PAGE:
Li-ion batteries have been commercialised elsewhere in the world. Why not in Africa yet?

Large Li-ion battery packs in home and
grid-power applications are rapidly becoming more popular in many parts of the world, including Africa

Most of the companies manufacturing Lithium Ion batteries are situated in the USA, Poland, South Korea, Japan and China. Most of them work closely with electric vehicle manufacturers and consumer good products. Some of the top companies manufacturing the batteries include BYD and PylonTech.

The University of the Western Cape’s Energy Storage Innovation Lab has started work on industrial Li-ion batteries assembly, the only known facility doing this in Africa.

Manganese is an important component of the most popular batteries in the world and 80% of the world’s known reserves of this element can be found in South Africa. Because the companies that produce Li-on batteries are willing and able to invest significantly for the development of this technology, together with the relatively low cost of Manganese, they have been able to import it from South Africa.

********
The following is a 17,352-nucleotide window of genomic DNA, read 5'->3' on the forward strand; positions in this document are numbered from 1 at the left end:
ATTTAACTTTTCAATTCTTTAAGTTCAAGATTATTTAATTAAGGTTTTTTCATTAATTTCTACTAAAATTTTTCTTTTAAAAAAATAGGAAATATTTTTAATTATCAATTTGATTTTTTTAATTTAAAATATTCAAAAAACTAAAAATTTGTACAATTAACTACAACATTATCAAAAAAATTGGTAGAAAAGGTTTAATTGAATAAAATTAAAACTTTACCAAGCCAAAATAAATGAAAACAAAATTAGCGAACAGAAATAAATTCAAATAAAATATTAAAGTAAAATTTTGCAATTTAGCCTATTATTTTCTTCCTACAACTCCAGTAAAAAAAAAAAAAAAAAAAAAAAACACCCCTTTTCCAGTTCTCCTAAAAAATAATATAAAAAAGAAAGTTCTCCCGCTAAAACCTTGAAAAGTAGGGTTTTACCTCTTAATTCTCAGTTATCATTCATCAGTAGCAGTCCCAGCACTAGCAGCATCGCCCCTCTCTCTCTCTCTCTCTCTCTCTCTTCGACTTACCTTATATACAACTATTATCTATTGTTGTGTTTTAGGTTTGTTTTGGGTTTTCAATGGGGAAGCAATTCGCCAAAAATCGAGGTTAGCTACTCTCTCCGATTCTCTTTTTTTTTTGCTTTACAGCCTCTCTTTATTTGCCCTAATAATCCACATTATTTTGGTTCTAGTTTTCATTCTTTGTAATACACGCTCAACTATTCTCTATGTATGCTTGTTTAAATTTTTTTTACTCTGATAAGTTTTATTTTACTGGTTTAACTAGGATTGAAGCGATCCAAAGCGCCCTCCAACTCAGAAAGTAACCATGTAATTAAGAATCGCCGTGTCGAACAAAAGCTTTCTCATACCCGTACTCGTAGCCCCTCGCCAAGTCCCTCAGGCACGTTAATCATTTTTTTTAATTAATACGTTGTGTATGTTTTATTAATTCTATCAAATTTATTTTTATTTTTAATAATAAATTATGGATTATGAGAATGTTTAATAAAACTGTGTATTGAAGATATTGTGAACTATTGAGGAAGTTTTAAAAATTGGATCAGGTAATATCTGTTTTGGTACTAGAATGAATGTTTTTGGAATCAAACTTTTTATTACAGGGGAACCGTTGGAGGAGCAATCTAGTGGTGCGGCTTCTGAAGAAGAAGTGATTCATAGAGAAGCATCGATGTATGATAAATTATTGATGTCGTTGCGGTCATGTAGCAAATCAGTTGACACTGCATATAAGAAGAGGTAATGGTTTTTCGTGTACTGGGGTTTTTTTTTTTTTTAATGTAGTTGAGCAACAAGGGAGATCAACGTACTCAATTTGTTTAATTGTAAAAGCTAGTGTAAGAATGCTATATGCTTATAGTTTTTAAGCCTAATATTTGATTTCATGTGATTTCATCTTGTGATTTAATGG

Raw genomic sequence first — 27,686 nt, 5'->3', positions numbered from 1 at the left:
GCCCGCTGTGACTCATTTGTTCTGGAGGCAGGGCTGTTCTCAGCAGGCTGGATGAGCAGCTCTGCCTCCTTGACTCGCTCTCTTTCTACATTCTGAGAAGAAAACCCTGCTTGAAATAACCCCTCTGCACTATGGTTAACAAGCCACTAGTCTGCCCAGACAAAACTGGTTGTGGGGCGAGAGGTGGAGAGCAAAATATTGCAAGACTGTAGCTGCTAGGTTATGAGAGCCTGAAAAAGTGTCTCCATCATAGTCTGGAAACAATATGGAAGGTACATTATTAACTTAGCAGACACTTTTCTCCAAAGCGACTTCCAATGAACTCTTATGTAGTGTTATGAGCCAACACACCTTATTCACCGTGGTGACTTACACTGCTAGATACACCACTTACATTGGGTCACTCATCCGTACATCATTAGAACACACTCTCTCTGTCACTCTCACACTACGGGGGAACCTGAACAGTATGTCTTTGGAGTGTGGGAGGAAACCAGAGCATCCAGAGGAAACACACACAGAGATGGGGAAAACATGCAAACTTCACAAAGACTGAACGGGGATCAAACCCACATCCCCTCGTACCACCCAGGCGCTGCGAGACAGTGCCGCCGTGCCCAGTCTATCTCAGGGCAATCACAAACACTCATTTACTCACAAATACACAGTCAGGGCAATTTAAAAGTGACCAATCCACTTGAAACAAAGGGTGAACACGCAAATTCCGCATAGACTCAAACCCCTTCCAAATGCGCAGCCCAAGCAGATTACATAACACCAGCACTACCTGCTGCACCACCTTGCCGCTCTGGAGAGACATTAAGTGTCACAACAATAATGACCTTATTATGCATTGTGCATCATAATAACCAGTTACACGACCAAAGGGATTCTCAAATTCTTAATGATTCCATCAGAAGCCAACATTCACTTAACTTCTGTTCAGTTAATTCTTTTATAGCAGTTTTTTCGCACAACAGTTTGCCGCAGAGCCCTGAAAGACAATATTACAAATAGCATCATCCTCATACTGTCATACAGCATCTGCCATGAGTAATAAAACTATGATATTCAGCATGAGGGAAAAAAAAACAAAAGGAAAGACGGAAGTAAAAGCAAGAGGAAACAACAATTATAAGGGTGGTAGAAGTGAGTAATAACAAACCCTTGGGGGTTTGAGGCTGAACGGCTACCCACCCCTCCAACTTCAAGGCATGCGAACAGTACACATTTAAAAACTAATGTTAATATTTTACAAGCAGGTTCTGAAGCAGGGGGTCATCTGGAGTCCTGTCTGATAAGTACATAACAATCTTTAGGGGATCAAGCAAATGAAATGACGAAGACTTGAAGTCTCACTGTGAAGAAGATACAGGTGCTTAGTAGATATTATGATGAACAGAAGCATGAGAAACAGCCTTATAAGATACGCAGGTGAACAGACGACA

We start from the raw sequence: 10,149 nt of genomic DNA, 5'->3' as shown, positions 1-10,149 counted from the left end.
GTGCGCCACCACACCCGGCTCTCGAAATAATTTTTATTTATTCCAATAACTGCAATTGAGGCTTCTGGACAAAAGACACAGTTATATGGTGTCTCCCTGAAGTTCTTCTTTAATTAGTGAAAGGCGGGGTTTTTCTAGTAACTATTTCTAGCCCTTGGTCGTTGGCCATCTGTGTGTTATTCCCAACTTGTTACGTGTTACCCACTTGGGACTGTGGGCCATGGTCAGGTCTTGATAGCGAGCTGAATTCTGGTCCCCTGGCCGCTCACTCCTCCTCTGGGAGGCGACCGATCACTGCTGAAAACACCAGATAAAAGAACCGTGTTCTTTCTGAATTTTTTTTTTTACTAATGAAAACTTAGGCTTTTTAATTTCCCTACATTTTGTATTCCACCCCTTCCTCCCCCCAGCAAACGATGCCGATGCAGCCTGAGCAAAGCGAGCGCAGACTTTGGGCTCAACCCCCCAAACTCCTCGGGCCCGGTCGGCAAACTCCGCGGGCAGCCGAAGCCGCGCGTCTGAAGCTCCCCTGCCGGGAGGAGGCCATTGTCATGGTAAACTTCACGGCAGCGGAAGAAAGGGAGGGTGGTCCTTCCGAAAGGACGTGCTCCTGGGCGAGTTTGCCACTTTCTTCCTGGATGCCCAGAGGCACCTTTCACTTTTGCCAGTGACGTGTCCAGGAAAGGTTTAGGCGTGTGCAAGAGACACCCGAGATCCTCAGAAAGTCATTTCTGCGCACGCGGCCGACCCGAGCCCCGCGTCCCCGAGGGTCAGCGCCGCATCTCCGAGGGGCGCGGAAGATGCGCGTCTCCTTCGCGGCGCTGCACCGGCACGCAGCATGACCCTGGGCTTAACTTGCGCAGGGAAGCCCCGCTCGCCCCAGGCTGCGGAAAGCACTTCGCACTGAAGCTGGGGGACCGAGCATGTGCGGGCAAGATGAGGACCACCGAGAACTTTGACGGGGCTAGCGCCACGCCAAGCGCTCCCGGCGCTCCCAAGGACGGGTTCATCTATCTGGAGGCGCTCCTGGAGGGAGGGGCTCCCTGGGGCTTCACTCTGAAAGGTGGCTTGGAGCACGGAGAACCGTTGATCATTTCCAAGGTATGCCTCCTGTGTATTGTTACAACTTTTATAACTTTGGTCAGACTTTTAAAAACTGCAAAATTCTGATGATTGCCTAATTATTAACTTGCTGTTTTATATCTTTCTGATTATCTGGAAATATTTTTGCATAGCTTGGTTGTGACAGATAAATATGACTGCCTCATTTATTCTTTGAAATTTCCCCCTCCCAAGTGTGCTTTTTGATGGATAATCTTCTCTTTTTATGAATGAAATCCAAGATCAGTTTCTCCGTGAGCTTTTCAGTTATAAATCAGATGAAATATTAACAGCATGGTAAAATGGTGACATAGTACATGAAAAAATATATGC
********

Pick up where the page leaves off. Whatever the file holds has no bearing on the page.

So what would be the major challenges in commercialising Li-ion across Africa?

  • The cost of a Li-ion battery system needs to be lower than any alternative energy storage system.
  • Currently, Li-ion batteries cost significantly more than Lead Acid batteries, but since they last much longer than Lead Acid, it makes more financial sense and better return on investment.

Because Africa’s power distribution network is still underdeveloped, investors in Lithium Ion could see returns sooner than in regions with a fully developed transmission network that’s already paid for.